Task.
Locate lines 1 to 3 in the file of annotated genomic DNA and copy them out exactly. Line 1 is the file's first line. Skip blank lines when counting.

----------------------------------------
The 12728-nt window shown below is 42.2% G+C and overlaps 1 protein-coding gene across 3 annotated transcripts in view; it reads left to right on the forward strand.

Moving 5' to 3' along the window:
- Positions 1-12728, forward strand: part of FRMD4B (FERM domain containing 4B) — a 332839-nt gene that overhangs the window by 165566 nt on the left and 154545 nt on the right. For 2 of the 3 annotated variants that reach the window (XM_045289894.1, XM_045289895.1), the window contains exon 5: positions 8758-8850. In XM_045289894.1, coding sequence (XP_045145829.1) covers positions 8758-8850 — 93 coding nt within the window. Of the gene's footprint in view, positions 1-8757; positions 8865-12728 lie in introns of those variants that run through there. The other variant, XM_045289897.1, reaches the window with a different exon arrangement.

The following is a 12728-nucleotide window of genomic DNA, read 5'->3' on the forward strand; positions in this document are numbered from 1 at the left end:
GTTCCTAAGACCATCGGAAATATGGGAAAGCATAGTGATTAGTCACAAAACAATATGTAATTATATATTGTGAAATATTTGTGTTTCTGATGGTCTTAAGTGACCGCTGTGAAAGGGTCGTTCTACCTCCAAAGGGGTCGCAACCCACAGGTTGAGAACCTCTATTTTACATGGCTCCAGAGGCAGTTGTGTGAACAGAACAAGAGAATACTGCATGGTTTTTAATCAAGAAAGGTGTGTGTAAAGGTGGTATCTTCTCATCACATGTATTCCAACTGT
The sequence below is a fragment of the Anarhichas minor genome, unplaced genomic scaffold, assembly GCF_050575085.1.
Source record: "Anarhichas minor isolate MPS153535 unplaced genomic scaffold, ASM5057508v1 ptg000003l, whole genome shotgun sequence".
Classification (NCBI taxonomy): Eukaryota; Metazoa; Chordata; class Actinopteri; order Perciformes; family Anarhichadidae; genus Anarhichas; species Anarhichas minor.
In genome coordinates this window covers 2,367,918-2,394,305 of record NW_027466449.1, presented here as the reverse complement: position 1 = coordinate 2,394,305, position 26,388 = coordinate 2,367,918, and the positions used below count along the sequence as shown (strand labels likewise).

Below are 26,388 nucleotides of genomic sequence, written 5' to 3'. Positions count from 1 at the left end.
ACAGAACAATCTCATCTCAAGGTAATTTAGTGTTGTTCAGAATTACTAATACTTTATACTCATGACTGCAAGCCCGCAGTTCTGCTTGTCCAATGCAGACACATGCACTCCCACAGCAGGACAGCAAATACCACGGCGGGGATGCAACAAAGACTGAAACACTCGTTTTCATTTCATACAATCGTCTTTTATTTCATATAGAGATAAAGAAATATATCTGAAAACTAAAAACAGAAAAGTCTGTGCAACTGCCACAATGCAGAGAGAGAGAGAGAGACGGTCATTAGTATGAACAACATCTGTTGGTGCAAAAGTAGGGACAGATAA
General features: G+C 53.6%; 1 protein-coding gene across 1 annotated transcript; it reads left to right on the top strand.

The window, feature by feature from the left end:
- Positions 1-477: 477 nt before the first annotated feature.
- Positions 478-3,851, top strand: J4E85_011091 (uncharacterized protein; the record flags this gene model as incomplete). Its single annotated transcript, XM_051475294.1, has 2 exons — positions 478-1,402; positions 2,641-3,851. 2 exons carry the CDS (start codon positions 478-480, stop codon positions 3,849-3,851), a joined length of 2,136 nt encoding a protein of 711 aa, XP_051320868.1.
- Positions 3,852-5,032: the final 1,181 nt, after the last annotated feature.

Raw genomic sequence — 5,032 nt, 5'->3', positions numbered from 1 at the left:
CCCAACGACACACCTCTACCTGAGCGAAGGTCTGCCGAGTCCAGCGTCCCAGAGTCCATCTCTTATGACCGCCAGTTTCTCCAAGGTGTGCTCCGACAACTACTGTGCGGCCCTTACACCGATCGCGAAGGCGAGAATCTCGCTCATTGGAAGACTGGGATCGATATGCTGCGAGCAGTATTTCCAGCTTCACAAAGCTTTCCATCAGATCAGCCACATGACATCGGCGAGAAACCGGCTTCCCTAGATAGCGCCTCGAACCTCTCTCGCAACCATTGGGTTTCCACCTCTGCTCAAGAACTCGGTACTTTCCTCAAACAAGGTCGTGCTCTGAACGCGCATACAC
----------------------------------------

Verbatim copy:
The 12728-nt window shown below is 42.2% G+C and overlaps 1 protein-coding gene across 3 annotated transcripts in view; it reads left to right on the forward strand.

Moving 5' to 3' along the window:
- Positions 1-12728, forward strand: part of FRMD4B (FERM domain containing 4B) — a 332839-nt gene that overhangs the window by 165566 nt on the left and 154545 nt on the right. For 2 of the 3 annotated variants that reach the window (XM_045289894.1, XM_045289895.1), the window contains exon 5: positions 8758-8850. In XM_045289894.1, coding sequence (XP_045145829.1) covers positions 8758-8850 — 93 coding nt within the window. Of the gene's footprint in view, positions 1-8757; positions 8865-12728 lie in introns of those variants that run through there. The other variant, XM_045289897.1, reaches the window with a different exon arrangement.